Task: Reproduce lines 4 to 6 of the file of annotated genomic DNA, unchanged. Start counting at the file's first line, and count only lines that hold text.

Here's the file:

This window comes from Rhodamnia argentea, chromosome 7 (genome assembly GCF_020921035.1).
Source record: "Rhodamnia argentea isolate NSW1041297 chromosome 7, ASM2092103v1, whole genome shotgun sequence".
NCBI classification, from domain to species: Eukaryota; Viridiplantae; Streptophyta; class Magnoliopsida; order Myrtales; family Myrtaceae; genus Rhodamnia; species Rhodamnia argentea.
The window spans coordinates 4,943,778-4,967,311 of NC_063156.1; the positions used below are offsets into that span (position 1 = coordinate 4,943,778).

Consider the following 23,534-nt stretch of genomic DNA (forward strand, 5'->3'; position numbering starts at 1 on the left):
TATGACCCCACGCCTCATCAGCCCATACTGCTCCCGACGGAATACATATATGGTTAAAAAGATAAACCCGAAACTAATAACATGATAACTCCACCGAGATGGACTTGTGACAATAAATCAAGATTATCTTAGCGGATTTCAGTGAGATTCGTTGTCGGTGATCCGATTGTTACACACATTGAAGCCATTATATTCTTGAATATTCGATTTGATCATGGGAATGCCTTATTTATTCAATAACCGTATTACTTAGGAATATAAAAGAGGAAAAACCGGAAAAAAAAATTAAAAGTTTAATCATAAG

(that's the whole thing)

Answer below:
The window spans coordinates 4,943,778-4,967,311 of NC_063156.1; the positions used below are offsets into that span (position 1 = coordinate 4,943,778).

Consider the following 23,534-nt stretch of genomic DNA (forward strand, 5'->3'; position numbering starts at 1 on the left):
TATGACCCCACGCCTCATCAGCCCATACTGCTCCCGACGGAATACATATATGGTTAAAAAGATAAACCCGAAACTAATAACATGATAACTCCACCGAGATGGACTTGTGACAATAAATCAAGATTATCTTAGCGGATTTCAGTGAGATTCGTTGTCGGTGATCCGATTGTTACACACATTGAAGCCATTATATTCTTGAATATTCGATTTGATCATGGGAATGCCTTATTTATTCAATAACCGTATTACTTAGGAATATAAAAGAGGAAAAACCGGAAAAAAAAATTAAAAGTTTAATCATAAG